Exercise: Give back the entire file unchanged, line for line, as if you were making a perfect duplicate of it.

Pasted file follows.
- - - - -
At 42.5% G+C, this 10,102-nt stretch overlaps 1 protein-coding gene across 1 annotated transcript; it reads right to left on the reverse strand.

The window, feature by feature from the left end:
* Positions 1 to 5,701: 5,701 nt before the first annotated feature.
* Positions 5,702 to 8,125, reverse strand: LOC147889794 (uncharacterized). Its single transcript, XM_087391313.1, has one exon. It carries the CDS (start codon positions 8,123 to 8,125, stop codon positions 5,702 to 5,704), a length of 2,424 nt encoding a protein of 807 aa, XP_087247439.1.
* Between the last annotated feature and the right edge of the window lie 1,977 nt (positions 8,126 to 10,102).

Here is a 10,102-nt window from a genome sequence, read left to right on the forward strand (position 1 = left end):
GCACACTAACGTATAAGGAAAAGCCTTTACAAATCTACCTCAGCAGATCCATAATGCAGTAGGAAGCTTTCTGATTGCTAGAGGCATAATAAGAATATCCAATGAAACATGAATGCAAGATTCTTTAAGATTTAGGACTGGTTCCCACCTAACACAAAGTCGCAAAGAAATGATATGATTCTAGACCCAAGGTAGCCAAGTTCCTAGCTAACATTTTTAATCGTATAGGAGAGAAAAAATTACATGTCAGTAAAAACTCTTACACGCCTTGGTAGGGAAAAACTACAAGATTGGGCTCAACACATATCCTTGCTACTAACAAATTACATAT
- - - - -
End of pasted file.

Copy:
At 42.5% G+C, this 10,102-nt stretch overlaps 1 protein-coding gene across 1 annotated transcript; it reads right to left on the reverse strand.

The window, feature by feature from the left end:
* Positions 1 to 5,701: 5,701 nt before the first annotated feature.
* Positions 5,702 to 8,125, reverse strand: LOC147889794 (uncharacterized). Its single transcript, XM_087391313.1, has one exon. It carries the CDS (start codon positions 8,123 to 8,125, stop codon positions 5,702 to 5,704), a length of 2,424 nt encoding a protein of 807 aa, XP_087247439.1.
* Between the last annotated feature and the right edge of the window lie 1,977 nt (positions 8,126 to 10,102).

Here is a 10,102-nt window from a genome sequence, read left to right on the forward strand (position 1 = left end):
GCACACTAACGTATAAGGAAAAGCCTTTACAAATCTACCTCAGCAGATCCATAATGCAGTAGGAAGCTTTCTGATTGCTAGAGGCATAATAAGAATATCCAATGAAACATGAATGCAAGATTCTTTAAGATTTAGGACTGGTTCCCACCTAACACAAAGTCGCAAAGAAATGATATGATTCTAGACCCAAGGTAGCCAAGTTCCTAGCTAACATTTTTAATCGTATAGGAGAGAAAAAATTACATGTCAGTAAAAACTCTTACACGCCTTGGTAGGGAAAAACTACAAGATTGGGCTCAACACATATCCTTGCTACTAACAAATTACATAT